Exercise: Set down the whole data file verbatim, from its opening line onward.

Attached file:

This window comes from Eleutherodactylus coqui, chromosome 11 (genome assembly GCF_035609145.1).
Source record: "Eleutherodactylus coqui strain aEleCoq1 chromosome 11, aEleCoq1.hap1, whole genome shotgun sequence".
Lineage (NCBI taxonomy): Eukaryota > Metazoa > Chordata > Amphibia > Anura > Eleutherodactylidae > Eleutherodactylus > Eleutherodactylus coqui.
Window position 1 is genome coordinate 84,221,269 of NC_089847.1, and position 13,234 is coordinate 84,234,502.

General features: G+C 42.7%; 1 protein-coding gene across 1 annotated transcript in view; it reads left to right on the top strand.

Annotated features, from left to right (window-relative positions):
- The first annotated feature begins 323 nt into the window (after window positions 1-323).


This window comes from Eleutherodactylus coqui, chromosome 11 (genome assembly GCF_035609145.1).
Source record: "Eleutherodactylus coqui strain aEleCoq1 chromosome 11, aEleCoq1.hap1, whole genome shotgun sequence".
Lineage (NCBI taxonomy): Eukaryota > Metazoa > Chordata > Amphibia > Anura > Eleutherodactylidae > Eleutherodactylus > Eleutherodactylus coqui.
Window position 1 is genome coordinate 84,221,269 of NC_089847.1, and position 13,234 is coordinate 84,234,502.

General features: G+C 42.7%; 1 protein-coding gene across 1 annotated transcript in view; it reads left to right on the top strand.

Annotated features, from left to right (window-relative positions):
- The first annotated feature begins 323 nt into the window (after window positions 1-323).